The lack of attention that has been given to Marxism’s role within postanarchism is troubling for at least two reasons. First, it effaces the extent to which — as I shall argue below — opposition to Marxism is a key component of the postanarchist project. Thus Marxism is not being introduced here as an alien perspective from which postanarchism can be measured, but elicited as a significant but under-discussed element of postanarchism itself. Second, uncritical acceptance of postanarchist assessments of Marxism obscures the fact that Marxism still has much to offer: Marxism, I argue, has been unfairly represented by postanarchism. This challenge to postanarchism’s understanding of Marxism should not be confused with a Marxist critique of postanarchism. There is much to respect in postanarchism, and its attempt to link contemporary post-structuralist theory with radical nineteenth-century currents of thought is admirable: the problem is that postanarchism’s reevaluation of classical anarchism comes at the expense of Marxism. My aim is not to prolong or revive the dispute between anarchists and Marxists that now stretches across three centuries, but rather to stake a claim for the importance of both anarchism and Marxism to contemporary political thought and practice. This is therefore a Marxist engagement with a current of anarchism that is offered in the spirit of reconciliation rather than denunciation. What follows is not meant to be an exhaustive analysis of the relations between postanarchism and Marxism: it is intended to open up an area of study that hitherto seems to have been closed, and is thus offered as a preliminary investigation rather than the final word. Drawing on postanarchism’s own characterization of post-structuralism as a theory that reconceptualizes power and subjectivity, I shall re-examine these concepts as they appear in the work of Marx, challenging postanarchism’s dismissal of Marxism and its reading of post-structuralism. I begin, however, by examining the place of Marxism within postanarchism, delineating three key functions that the critique of Marxism performs for postanarchism.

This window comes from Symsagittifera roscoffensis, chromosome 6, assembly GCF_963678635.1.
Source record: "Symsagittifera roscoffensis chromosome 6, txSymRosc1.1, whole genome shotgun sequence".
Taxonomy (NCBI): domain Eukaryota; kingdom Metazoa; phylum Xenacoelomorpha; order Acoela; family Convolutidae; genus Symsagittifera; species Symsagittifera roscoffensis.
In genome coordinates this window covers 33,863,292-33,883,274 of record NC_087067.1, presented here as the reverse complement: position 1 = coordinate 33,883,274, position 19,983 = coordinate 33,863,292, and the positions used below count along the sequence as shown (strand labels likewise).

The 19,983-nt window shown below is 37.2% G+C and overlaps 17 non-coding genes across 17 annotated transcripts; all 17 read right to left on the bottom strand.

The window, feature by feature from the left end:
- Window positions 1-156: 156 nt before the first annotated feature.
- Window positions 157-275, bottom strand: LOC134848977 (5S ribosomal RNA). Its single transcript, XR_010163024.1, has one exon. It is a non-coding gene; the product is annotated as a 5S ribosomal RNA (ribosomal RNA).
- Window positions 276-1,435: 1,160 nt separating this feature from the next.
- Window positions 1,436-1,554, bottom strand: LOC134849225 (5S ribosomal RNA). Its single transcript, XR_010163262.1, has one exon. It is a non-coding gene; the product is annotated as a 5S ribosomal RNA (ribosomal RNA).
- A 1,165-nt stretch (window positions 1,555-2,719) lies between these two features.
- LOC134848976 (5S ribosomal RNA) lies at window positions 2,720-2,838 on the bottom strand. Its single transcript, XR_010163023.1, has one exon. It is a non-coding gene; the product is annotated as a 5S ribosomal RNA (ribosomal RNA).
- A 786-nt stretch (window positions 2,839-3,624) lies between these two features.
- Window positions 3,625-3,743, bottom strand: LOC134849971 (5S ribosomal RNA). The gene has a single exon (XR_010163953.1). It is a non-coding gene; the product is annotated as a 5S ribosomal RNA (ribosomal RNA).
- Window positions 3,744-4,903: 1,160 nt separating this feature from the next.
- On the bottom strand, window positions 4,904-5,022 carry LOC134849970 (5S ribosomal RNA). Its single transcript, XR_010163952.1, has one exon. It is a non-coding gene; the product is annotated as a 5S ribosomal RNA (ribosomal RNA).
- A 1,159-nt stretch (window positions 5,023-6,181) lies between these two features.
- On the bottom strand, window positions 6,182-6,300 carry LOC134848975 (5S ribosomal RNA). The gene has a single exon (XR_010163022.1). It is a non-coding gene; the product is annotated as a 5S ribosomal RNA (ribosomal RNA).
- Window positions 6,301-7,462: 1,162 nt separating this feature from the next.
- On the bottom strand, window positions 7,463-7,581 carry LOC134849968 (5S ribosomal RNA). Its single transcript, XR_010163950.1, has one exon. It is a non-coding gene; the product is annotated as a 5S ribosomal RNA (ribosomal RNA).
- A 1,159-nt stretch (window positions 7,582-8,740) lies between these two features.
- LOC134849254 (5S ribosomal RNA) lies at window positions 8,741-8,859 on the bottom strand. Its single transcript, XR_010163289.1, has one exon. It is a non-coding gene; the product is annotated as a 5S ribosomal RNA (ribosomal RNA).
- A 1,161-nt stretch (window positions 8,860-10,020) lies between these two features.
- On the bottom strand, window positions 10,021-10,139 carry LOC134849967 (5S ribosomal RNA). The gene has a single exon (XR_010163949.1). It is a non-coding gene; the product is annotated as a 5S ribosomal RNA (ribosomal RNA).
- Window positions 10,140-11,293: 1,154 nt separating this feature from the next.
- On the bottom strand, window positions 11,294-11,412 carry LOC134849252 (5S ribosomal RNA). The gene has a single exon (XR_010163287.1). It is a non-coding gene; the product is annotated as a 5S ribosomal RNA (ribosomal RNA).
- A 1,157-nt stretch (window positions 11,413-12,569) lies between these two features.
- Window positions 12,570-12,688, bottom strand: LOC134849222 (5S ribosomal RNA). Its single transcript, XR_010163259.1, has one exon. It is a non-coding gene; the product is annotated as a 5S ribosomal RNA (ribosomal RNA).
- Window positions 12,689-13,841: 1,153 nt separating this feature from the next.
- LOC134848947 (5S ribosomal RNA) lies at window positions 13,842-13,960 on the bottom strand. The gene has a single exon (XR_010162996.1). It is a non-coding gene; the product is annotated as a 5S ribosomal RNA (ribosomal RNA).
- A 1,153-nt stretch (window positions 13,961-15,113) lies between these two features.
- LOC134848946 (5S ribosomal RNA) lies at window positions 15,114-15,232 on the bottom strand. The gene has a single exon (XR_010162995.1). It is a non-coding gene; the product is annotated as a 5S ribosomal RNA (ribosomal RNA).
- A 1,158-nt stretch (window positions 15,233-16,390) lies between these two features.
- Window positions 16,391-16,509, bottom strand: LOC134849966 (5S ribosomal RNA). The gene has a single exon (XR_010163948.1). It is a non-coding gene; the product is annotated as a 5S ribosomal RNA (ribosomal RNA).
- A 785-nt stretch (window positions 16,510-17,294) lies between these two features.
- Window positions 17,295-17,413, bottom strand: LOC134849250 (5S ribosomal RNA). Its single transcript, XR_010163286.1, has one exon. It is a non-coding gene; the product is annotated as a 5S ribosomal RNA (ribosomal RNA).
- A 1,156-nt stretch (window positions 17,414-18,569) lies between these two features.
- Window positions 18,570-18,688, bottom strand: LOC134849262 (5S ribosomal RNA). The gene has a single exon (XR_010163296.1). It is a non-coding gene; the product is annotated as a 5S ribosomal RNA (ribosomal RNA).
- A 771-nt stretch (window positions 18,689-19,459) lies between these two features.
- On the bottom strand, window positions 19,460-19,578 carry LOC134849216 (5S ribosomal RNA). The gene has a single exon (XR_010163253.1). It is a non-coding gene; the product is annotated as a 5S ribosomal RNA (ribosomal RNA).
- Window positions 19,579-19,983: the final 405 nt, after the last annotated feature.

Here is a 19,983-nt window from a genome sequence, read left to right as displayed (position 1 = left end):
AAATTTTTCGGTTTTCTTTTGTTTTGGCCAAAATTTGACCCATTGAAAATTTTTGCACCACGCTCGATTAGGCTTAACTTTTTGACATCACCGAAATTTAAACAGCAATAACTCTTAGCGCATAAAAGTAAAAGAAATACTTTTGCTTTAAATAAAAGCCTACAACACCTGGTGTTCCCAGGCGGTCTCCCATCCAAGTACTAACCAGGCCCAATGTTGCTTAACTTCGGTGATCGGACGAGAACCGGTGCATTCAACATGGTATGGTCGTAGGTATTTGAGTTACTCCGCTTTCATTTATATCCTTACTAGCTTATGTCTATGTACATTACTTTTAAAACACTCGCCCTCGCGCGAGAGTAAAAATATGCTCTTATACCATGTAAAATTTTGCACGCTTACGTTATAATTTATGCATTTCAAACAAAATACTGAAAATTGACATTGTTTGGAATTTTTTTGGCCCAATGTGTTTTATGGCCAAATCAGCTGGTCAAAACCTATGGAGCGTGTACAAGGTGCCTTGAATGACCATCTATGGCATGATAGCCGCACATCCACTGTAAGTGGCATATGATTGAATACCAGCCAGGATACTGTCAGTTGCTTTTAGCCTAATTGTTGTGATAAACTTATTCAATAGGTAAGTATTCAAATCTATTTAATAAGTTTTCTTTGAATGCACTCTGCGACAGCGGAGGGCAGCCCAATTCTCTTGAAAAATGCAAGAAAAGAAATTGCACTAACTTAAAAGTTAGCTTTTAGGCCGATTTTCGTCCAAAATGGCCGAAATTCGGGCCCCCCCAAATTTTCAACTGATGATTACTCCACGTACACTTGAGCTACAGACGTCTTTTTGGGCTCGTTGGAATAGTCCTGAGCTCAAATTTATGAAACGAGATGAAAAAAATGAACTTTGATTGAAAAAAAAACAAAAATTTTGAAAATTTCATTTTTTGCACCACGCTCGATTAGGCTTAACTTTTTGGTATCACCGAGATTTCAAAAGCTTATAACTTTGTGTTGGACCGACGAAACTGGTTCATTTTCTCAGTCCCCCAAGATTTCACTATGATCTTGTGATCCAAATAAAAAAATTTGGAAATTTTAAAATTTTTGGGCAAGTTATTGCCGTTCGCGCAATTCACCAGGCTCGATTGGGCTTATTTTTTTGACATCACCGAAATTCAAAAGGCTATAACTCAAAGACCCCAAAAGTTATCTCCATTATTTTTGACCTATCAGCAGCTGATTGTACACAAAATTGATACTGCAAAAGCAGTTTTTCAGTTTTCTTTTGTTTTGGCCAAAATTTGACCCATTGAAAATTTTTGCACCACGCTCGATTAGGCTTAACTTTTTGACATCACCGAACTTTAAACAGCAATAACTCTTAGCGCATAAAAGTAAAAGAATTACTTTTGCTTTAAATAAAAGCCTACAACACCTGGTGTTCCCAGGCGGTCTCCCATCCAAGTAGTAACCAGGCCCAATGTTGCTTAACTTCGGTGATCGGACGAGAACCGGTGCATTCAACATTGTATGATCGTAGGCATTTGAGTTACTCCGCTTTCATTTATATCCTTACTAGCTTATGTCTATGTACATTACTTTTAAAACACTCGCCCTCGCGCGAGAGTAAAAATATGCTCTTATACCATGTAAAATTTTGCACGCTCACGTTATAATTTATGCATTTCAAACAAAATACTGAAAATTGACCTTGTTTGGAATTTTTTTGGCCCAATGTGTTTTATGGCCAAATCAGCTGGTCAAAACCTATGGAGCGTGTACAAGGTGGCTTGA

The Place of Marxism within Postanarchism